For the Narcissist Lover in You…

Will Write for Food

Well, as many of you know, last Friday the economy finally reared its ugly head in my direction, and frankly, I ain’t all that upset about it.


The company that I worked for– a nifty production house called Technisonic Studios that had been in business for 70 odd years (no kidding!  Tina Turner and Chuck Berry recorded some of their first albums there back when the joint was mostly a high-end recording studio!) — completely shut its doors.  Nobody here but us chickens.

There were people in tears, moving through the halls as if a bomb had gone off.  In a sense, of course, it had.

I am far better off than many of them.  I really wasn’t even particularly upset.  I like spontaneity and adventure, and it’s pretty easy for me from a career perspective because I can just fall back on doing freelance work, which I sort of prefer anyway.  But I felt really bad for everyone else.  A lot of you know exactly how this feels right about now, I am sure.

But the bottom line is– who’d a thunk it!?– I am one step closer to writing for a living.  Right?  For better or worse, I now have the time to write a lot more, and to promote what I finish.  Woo!  It’s likely, I suppose, that in the coming weeks I will begin James Potter 4.  I look forward to that.  I will also be pouring some serious time into the promotion for “Ruins of Camelot” in the hopes that maybe, just maybe, it’ll make me enough coin to support me and mine for a short time.

Is that too much to hope for?  Maybe.  But maybe not.  A guy in my position can’t afford to give up hoping.  And that, really, is the hardest struggle of all.  Again, many of you probably know exactly what I am talking about.  The writing isn’t the hard part.  The self promotion and the constant barrage of professional rejection isn’t even the hard part.  It’s carrying around the hope that someday this will all be proved worthwhile, that someday our expectations will be met, we’ll break through, and the hopes will magically transform into reality.  In the face of everything that says “give up!”, it’s the carrying on of that hope– that heavy, stubborn, exhausting hope– that is the real work of becoming a writer (or anything else worthwhile, I suppose).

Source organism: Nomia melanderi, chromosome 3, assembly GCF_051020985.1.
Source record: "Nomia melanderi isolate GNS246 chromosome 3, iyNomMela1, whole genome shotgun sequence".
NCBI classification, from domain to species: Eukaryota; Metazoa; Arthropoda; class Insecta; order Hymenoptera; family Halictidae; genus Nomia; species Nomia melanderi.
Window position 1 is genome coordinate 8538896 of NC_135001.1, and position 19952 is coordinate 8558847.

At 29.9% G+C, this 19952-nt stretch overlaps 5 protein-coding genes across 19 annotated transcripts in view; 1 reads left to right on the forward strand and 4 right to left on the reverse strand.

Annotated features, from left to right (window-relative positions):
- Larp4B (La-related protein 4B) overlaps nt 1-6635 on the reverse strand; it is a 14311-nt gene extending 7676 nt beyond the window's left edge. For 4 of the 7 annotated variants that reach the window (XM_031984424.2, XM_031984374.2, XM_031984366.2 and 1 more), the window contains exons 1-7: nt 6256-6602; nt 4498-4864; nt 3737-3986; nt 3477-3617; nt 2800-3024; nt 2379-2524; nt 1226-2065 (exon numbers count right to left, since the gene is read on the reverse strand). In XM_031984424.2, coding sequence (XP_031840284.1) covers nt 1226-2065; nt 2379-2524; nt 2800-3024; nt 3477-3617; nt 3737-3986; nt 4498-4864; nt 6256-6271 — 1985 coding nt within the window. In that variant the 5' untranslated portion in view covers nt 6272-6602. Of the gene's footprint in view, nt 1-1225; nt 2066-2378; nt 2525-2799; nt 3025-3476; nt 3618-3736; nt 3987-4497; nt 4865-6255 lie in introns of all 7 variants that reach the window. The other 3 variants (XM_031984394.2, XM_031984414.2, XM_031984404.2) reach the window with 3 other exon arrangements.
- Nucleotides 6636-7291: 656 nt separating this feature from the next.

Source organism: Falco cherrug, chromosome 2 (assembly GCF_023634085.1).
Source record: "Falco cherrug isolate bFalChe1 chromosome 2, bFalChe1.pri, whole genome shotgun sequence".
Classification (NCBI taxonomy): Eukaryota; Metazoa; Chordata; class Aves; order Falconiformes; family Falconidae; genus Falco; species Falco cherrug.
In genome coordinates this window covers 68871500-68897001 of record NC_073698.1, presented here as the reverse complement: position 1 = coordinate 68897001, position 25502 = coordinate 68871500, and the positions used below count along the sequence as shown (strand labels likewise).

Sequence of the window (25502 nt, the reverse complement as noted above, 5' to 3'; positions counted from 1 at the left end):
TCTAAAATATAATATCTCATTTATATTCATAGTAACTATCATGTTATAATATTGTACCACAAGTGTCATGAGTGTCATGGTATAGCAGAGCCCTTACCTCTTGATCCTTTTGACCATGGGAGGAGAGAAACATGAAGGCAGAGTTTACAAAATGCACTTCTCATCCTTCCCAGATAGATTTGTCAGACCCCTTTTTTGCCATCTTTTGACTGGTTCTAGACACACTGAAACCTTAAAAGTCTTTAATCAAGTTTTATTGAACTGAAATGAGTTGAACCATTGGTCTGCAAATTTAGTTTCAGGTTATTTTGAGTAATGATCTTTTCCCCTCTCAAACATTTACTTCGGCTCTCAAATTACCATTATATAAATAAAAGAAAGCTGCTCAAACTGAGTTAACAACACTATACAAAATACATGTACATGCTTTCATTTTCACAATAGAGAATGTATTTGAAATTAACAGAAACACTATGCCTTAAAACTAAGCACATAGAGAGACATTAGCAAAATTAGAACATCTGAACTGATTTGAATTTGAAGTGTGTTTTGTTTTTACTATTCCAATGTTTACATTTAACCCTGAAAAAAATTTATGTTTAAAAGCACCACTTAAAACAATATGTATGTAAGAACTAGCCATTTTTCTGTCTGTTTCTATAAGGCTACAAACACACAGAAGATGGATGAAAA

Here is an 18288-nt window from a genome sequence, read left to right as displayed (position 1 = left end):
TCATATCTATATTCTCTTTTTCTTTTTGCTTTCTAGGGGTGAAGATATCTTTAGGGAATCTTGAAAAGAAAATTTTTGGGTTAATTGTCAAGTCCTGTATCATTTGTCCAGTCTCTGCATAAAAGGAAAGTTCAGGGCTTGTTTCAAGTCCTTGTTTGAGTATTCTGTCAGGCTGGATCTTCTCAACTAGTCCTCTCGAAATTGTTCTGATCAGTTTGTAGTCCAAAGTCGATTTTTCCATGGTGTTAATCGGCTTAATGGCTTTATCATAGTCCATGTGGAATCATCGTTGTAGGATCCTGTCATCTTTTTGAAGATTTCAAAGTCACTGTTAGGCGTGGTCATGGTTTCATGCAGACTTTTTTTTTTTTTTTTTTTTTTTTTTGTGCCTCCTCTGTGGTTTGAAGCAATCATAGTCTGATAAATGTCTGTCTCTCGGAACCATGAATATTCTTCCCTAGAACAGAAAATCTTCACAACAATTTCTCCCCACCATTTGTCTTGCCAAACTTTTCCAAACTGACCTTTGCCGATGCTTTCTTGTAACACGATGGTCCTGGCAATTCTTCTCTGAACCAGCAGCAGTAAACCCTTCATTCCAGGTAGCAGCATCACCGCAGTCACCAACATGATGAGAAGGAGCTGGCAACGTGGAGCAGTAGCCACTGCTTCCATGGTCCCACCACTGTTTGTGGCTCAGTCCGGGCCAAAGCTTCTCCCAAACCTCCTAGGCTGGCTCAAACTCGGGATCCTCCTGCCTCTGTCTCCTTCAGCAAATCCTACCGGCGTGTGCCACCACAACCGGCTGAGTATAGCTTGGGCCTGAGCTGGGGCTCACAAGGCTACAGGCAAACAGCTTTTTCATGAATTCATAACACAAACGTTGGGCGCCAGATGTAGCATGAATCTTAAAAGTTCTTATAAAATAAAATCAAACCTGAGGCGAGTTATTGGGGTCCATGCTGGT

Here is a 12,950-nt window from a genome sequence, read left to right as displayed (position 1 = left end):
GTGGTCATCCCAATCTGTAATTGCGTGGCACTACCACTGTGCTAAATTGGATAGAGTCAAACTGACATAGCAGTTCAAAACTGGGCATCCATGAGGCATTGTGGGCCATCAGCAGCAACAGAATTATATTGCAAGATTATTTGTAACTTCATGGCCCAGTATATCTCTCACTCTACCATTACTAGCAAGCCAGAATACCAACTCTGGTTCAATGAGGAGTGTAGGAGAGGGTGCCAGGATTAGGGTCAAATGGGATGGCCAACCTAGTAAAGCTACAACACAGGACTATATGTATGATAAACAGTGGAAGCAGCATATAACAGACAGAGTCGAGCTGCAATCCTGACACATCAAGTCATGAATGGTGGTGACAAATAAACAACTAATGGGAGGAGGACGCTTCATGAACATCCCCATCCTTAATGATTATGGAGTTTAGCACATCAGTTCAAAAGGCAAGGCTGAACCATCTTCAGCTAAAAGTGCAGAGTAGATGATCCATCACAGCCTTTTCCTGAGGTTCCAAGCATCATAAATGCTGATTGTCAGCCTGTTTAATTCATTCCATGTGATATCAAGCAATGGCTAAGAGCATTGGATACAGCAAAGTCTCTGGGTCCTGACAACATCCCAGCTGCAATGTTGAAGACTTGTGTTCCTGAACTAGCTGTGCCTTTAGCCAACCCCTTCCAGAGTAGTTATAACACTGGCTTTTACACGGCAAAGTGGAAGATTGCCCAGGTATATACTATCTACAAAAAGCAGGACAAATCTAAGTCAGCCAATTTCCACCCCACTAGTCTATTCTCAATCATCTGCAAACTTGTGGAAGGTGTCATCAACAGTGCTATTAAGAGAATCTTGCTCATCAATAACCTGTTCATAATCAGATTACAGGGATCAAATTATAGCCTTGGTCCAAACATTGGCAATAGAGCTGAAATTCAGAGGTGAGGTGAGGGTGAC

Le sigh and le moan.  Onward.  And upward.


4 responses

  1. Promote it baby! We’re here and we’re gonna stay!! I can’t wait to read it! (and personally snicker in sections I know changed names on purpose. 🙂 )

    July 27, 2010 at 4:23 am

  2. Dags

    Hmm… There has to be a way to keep the freelance status AND write your way through the costs of living.

    Now, if we could accomplish a bit of experimenting with alternative approaches to promotion and sales along the way…

    You’ve given me some food for thought, Geo. And maybe, just maybe, a career change too.

    July 27, 2010 at 7:18 am

  3. Hester

    I am a firm believer in the idea that all things happen for a reason. In many cases, that reason is not initially revealed but will become apparent in time.

    In your case, look at it as opportunity. The company provided you with steady income during a time when you required that, but you are not 9 to 5-er by nature. That time is now over and a new adventure begins. When a door closes, a window opens….always. Just a matter of finding that window and taking action.

    July 27, 2010 at 11:46 am

  4. LaRocque

    So, i loved this blog, just for the…. fifth paragraph, that is of course, the whole working on the 4th james potter book, and of course, the promoting of JP 4

    July 27, 2010 at 11:05 pm

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